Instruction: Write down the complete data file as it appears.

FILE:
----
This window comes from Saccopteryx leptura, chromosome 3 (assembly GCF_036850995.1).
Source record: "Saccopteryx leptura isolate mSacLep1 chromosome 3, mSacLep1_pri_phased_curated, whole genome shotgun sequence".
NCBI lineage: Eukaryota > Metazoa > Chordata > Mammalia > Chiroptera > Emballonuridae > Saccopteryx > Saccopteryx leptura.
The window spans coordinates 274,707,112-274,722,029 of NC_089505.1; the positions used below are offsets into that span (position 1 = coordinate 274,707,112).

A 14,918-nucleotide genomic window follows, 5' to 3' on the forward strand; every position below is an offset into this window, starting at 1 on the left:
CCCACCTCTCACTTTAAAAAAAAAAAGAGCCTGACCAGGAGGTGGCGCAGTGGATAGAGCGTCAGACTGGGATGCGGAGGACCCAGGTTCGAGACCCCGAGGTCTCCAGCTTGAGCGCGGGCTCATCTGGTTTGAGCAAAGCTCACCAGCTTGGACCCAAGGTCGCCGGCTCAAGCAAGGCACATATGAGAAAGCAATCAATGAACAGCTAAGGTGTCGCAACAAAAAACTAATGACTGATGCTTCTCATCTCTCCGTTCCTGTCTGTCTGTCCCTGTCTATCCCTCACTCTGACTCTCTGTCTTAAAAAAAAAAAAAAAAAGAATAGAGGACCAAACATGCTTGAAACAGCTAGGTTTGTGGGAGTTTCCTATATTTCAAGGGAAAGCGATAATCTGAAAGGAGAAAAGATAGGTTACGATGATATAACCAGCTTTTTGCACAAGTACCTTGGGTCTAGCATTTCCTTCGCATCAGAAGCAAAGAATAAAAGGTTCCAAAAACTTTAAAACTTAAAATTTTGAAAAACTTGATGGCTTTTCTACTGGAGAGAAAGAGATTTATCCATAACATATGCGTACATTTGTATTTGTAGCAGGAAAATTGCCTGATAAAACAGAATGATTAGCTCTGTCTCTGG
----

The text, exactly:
This window comes from Saccopteryx leptura, chromosome 3 (assembly GCF_036850995.1).
Source record: "Saccopteryx leptura isolate mSacLep1 chromosome 3, mSacLep1_pri_phased_curated, whole genome shotgun sequence".
NCBI lineage: Eukaryota > Metazoa > Chordata > Mammalia > Chiroptera > Emballonuridae > Saccopteryx > Saccopteryx leptura.
The window spans coordinates 274,707,112-274,722,029 of NC_089505.1; the positions used below are offsets into that span (position 1 = coordinate 274,707,112).

A 14,918-nucleotide genomic window follows, 5' to 3' on the forward strand; every position below is an offset into this window, starting at 1 on the left:
CCCACCTCTCACTTTAAAAAAAAAAAGAGCCTGACCAGGAGGTGGCGCAGTGGATAGAGCGTCAGACTGGGATGCGGAGGACCCAGGTTCGAGACCCCGAGGTCTCCAGCTTGAGCGCGGGCTCATCTGGTTTGAGCAAAGCTCACCAGCTTGGACCCAAGGTCGCCGGCTCAAGCAAGGCACATATGAGAAAGCAATCAATGAACAGCTAAGGTGTCGCAACAAAAAACTAATGACTGATGCTTCTCATCTCTCCGTTCCTGTCTGTCTGTCCCTGTCTATCCCTCACTCTGACTCTCTGTCTTAAAAAAAAAAAAAAAAAGAATAGAGGACCAAACATGCTTGAAACAGCTAGGTTTGTGGGAGTTTCCTATATTTCAAGGGAAAGCGATAATCTGAAAGGAGAAAAGATAGGTTACGATGATATAACCAGCTTTTTGCACAAGTACCTTGGGTCTAGCATTTCCTTCGCATCAGAAGCAAAGAATAAAAGGTTCCAAAAACTTTAAAACTTAAAATTTTGAAAAACTTGATGGCTTTTCTACTGGAGAGAAAGAGATTTATCCATAACATATGCGTACATTTGTATTTGTAGCAGGAAAATTGCCTGATAAAACAGAATGATTAGCTCTGTCTCTGG